Page  3 ï~~is the time it takes to configure and position the hand to perform the chord; and b) First-To-Last note time interval (FTL), which is the time elapsed between the first and last finger being in place. The FTL is an interesting measure here because it can reveal trends in the use of the fingers. If the FTL time is small in comparison to the overall execution time, then the fingers may have been working together to press the buttons as a block. Conversely, if the FTL time is a large value then a finger may have been used as a guide to set local reference to the others (Figure 5). Reaction time 60% 40.20...... o2 \ ~O'o Subject 1 Sb e 'Ss ubj:ect 3 RT FTL Figure 5: RT vs. FTL. Figures 6 and 7 show the percentage of the fingers that first arrived in place for Subject 3 and 2, respectively. Note that while Subject 3 alternated the index, middle and ringer fingers as the guide, Subject 2 was much more consistent in the use of the index finger to guide the others. Unexpected, however, was the case of Subject 1 who also used the little finger as the guide in all instances of the G chord, even though he used predominately the ring and middle fingers as guide. speed of the performed chord per subject onto respective fretboard regions. The speed increased around the 5th fret. The 5th fret is located in the middle of the neck of the guitar, where the forearm aligns with the upper arm and shoulder; in this case the guitar is placed on the non-crossed right leg. Figure 8: Chord shapes' speed rate along the fretboard, There is a trade-off to be considered between speed, distance and precision [5]. These correlations were studied by Fitts [3] and formalized in what is known as Fitt's Law, which says that faster movements are less precise. Indeed, our experiments showed that the least precise subject was also the fastest (Figure 9). Speed x Error 5 0 4 --.............................................. 450 -x_ 400 3so t 1 25o0 00............... 2 5 0............................................... 100............................................... 5 0,.............................................. 250 bx c. 3 x 20 25 Errors Mddle EC) 0 20% 40% 60% 80% i100% Figure 6: Guide fingers of Subject 3. Figure 9: Performer's speed vs. Errors. It is well established that acquiring bar techniques is a difficult stage in learning to play the guitar. The strings dig into the joints and the softer parts of the first finger causing discomfort [2]. But the discomfort is not the only factor that causes errors: the instrument we used had no strings and yet the errors only happened during the bar chords (F, B and Bm) performance. From the total of errors, 51% of them were generated by playing the B chord, followed by Bm and F with 41% and 8% respectively. The B chord is not only the slower to be played, but also is the most difficult to play. We also analysed the quality of the errors. We classified the errors by the zone where they occurred in relation to the target as shown in Table 1, where [S] stands for string and [F] for fret. For instance, suppose that the target is the position <2, 3>. If the finger hits the positions <3, 3> and <2, 3> at the same time, then there is an error [S+]. If there is no hit for a particular position, then there is an error [N-]. I rd ex Middle Little 0; 20% 40% 60%,3 0% 100% Figure 7: Guide fingers of Subject 2. A variation in speed was also detected in different regions of the fretboard. Figure 8 maps the average S+F- S+ SF+ F- TARGET F+ SF- S- S-F+ Table 1: Errors Zone.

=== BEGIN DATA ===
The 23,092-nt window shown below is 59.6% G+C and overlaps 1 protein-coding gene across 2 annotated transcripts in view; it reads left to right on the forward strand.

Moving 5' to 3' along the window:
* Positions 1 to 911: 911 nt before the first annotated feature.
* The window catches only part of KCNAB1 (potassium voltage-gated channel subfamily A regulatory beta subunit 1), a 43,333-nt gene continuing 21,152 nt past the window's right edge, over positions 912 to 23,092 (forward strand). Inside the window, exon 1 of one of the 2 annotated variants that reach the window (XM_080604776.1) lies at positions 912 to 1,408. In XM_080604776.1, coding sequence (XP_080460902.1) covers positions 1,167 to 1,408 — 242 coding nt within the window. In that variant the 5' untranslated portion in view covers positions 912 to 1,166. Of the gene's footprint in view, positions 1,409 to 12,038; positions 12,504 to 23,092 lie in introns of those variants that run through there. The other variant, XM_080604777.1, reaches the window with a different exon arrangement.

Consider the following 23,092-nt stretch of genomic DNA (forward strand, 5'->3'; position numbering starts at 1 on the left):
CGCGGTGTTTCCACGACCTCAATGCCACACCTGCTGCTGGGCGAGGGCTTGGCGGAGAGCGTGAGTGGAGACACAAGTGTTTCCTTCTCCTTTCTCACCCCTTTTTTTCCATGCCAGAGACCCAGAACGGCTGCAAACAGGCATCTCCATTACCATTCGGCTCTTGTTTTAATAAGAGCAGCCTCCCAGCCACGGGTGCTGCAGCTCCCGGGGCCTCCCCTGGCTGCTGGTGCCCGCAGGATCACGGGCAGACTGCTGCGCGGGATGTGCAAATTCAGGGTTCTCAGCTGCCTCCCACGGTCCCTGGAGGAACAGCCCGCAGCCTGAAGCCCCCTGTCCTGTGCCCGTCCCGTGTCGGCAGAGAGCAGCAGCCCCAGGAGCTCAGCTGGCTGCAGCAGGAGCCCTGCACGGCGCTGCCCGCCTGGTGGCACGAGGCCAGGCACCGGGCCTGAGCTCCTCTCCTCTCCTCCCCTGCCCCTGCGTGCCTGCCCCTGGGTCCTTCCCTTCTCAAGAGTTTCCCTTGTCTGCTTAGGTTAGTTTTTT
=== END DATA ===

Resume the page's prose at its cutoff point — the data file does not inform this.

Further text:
Page  4 ï~~Overall, the index finger was responsible for 43% of the errors, followed by the middle, little and ring fingers with 28%, 10%, and 2%, respectively. It is important to remember that these errors were related to bar-chords. Therefore the index finger was the most stressed, having to press 5 or 6 buttons at the same time. Figure 10 gives an idea of the influence of each finger in relation to the 3 most common errors. Analyzing the percentages, a pattern of the errors can be drawn. For example: Most of the [N-] errors were caused by the little finger; most of the [F-] errors were caused by the middle finger and most of the [S+] errors were caused by the ring finger. Finger paticipation on the errors...............................................................................................N, S+ i 0% 20% 40% 60% -80% 100% ncdex::: Middle Ring Little Figure 10: Fingers' contribution to the errors. 4. CONCLUDING DISCUSSION In summary, our experiment revealed that patterns of left-hand usage in guitar playing can indeed be identified systematically. The D chord was the fastest to be performed and the B was the slowest, taking more than twice as the D chord. In general, chord shapes that made use of the little finger had a tendency to be slower. The little finger was the slowest finger, taking an average to 360ms to reach its target. Although the ring finger is not the strongest or the most precise one, in our experiments, it was the fastest finger, taking 262ms to reach the target. Patterns of speed could be found in all three subjects, the same cannot be said in relation to their strategy in the use of the fingers. While Subject 2 made constant use of the index finger as a guide, Subject 3 preferred to group his fingers before positioning them. Trends of errors were also analyzed. Only bar chords presented errors. The index finger was responsible most of the time for these errors. The next phase of our research is to build an artificial motor system that will be able to learn patterns of motor control for musical performance from data collected during experiments such as the one introduced above. The pressing question is how the data gathered from such experiments can be used to train the system. Various approaches have been proposed. Radicioni and Lombardo [10] has implemented a fingering model as a graph search problem, where the cost transition between vertices were given by equations expressing biomechanical difficulties. The principle of mechanical difficulty has also been used by Radisavljevic and Driessen [11] in a dynamic programming (DP) approach to find the optimal fingering sequence. Tuohy and Potter [13] used artificial neural networks (ANN) to model the guitar fingering strategies. Working with biological data, Iberall [8, 9] was one of the first to use ANN to plan hand configurations. Uno et al. [20] also used ANN to determine optimal handshapes combining visual and somatosensory information. Following the work of Iberall et al. and Uno et al. we are currently testing a number of ANN architectures to assess their ability to determine correlations of the most relevant biomechanical attributes involved in a guitar performance and predict performance errors. 5. REFERENCES [1] Altenmuller, E.W., M. and Kesselring, J. Music, Motor Control, and the Brain Oxford, Oxford University Press, 2006. [2] Chapman, R. The Complete Guitarist, Dorling Kindersley, 1993. [3] Fitts, P.M. "The information capacity of the human motor system in controlling the amplitude of movement", J. Exp. PsychoL, 47 (6) 381-381, 1954. [4] Freivalds, A. Biomechanics of the Upper Limbs: Mechanics, Modeling, and Musculoskeletal Injuries, CRC Press, 2004. [5] Grandjean, E. Fitting the task to the man. New York, Taylor and Francis, 1988. [6] Heijink, H. and Meulenbroek, R.G. "On the complexity of classical guitar playing: functional adaptations to task constraints", J Mot Behav, 34 (4) 339--351, 2002. [7] Honing, H. Computational Modeling of Music Cognition: A Case Study on Model Selection, Univ. of California Press, 2004. [8] Iberall, T. A neural network for planning hand shapes in human prehension Proceedings of the Automation and Controls Conference, pp. 2288 -2293 1988. [9] Iberall, T. and Fagg, A.H. "Neural network models for selecting hand shapes", Hand and brain. Academic Press, San Diego 243--264, 1996. [10] Radicioni, D. and Lombardo, V., "Guitar Fingering for Music Performance". in Proc. International Computer Music Conference, Spain, 2005. [11] Radisavljevic, A. and Driessen, P. "Path Difference Learning for Guitar Fingering Problem", Proceedings of the International Computer Music Conference, 2004. [12] Todd, N.P.M.A. "The kinematics of musical expression", The Journal of the Acoustical Society of America, 97 1940, 1995. [13] Tuohy, D.R.P., W. D., "An Evolved Neural Network/HC Hybrid for Tablature Creation in GAbased Guitar Arranging". in Proceeding of the International Computer Music Conference New Orleans, Louisiana, 2006. [14] Wing, A.M., Haggard, P. and Flanagan, J.R. Hand and brain: the neurophysiology and psychology of hand movements, Academic Press San Diego, 1996.